Simple, right? OK, it isn't. As I said earlier, the notation can be cryptic. But once you've mastered REs, they can make complex jobs easier. For example, here's the first part of our transform function:
The first line inside the loop tries to match the regular expression against the line of text. If it doesn't match, the program reports an error. If it does, the program grabs whatever text matched the parenthesized groups inside the RE. For example, if the line is:
then var will be assigned "mouse," and params will be assigned "'fast', chord'."
To get the individual parameters, we use another pattern that matches the separators--in this case, a comma followed by zero or more spaces, or ,\s*. Adding this to the code above gives us:
Each line of input is independent of the others, so we could create XML simply by printing strings. However, experience has taught me that it's usually a bad idea to treat structured data as strings--sooner or later, the structure is actually needed and the crunching code has to be rewritten.
The standard way to work with XML in a program is to use the Document Object Model (DOM). As defined by the World Wide Web Consortium, DOM is a cross-language set of objects that represent elements, attributes, text, processing instructions, and all the other weird and wonderful things that can appear in XML. For example, the XML document:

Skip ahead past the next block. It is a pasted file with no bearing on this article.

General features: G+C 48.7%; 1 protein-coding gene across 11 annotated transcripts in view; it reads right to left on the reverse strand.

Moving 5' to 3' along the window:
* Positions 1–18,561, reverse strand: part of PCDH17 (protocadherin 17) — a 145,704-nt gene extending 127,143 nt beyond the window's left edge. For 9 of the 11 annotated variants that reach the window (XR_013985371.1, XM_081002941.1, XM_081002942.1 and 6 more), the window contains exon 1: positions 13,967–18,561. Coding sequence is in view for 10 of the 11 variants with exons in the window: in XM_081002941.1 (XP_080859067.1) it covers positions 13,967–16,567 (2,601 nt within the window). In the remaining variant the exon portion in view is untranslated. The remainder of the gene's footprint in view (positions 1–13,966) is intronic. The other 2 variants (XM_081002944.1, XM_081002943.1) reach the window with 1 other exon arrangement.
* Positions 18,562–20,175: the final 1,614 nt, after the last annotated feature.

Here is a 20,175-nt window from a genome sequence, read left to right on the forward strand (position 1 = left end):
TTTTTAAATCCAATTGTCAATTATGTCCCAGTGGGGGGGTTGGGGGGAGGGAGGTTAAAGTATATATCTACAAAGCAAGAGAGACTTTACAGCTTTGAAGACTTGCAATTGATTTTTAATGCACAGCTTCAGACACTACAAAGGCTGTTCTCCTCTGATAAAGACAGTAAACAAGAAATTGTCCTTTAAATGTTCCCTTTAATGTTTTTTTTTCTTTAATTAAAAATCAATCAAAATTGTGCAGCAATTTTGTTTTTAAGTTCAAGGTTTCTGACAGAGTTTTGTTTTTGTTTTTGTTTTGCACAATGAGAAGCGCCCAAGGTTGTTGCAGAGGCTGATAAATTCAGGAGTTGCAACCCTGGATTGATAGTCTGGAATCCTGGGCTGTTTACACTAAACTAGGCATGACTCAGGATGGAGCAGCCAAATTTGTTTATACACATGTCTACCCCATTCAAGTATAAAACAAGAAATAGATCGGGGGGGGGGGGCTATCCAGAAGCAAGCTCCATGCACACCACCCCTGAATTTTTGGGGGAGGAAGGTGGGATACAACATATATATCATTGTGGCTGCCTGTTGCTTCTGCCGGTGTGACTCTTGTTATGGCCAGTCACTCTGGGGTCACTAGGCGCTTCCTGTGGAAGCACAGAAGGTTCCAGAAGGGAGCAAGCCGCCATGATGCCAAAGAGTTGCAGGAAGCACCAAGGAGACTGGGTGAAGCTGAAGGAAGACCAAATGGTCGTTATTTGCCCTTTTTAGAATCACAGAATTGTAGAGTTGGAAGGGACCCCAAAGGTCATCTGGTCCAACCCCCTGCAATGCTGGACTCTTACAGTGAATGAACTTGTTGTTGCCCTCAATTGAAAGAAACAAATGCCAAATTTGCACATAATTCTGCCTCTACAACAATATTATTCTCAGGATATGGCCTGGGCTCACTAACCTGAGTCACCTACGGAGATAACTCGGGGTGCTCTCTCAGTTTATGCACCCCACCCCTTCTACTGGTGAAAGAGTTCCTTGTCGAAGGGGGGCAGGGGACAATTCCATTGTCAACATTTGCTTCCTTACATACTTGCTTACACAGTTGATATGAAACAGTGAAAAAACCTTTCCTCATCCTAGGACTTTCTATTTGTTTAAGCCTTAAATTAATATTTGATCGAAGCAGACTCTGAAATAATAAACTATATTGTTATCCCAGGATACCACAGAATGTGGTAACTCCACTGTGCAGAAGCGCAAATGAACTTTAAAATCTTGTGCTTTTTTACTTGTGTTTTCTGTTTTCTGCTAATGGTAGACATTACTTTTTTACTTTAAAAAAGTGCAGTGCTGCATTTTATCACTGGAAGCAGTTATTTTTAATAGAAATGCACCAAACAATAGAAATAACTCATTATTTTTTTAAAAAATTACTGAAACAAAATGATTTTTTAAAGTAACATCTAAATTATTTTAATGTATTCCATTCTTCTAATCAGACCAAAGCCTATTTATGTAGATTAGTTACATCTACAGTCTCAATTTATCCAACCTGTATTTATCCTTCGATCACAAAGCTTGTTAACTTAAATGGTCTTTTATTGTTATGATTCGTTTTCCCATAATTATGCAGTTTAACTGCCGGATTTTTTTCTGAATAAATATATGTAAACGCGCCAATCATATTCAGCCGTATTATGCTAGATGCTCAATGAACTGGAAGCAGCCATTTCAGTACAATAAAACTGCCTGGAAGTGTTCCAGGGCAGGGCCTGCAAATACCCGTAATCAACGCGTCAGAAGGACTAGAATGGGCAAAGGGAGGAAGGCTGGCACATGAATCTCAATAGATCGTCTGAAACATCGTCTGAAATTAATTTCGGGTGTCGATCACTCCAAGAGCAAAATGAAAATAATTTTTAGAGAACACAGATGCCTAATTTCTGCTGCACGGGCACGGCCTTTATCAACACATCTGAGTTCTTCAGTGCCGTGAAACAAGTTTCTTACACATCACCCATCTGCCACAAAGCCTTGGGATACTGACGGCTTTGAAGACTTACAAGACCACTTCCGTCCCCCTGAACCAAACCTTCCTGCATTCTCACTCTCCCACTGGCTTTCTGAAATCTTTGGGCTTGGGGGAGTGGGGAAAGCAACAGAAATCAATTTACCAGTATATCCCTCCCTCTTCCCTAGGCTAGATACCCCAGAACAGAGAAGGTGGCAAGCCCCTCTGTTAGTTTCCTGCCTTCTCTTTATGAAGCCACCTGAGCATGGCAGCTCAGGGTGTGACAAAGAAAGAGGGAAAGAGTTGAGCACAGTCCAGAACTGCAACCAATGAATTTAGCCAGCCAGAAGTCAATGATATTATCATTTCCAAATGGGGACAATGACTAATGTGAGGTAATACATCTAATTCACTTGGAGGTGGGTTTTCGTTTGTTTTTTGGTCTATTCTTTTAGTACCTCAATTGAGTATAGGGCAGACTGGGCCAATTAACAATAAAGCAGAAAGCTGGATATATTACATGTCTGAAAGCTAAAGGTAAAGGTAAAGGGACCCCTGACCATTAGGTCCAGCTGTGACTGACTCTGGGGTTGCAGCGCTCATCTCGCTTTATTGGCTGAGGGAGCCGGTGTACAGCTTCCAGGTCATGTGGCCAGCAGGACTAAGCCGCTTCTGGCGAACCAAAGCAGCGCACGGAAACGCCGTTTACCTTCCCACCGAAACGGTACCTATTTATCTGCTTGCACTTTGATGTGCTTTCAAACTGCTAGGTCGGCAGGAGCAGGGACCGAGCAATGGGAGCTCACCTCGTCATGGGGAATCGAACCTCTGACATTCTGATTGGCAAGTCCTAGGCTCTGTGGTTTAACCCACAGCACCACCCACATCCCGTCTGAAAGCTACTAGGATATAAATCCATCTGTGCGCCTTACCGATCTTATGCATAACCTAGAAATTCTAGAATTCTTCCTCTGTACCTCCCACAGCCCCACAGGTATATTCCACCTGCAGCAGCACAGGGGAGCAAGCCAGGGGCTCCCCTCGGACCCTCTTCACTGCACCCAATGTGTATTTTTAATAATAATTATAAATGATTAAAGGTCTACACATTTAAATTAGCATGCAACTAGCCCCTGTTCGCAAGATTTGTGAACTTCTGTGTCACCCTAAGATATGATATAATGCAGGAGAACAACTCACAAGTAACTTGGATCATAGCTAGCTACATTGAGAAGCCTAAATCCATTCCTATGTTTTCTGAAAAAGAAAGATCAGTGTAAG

corresponds to the object tree shown in Figure 1. Note that:
- The root of the tree must be a Document object, whose single child is the root element of the document.
- All of the text--including the whitespace between elements--is stored.
There are several DOM implementations in Python, such as minidom (which is part of the standard library), and packages, like Fredrik Lundh's ElementTree, that have similar features, but more Pythonic interfaces. There are also special-purpose tools, like XSLT, which are custom-built for working with XML. In practice, though, I've usually found these special-purpose tools to be more trouble than they are worth. Especially since most don't include features like regular expressions and database libraries that my crunching programs need.
For our purposes, minidom will do fine. What we have is a list, each of whose elements is a variable name and a (possibly empty) list of parameters. What we want is some XML. Let's start by creating the document and its root settings element: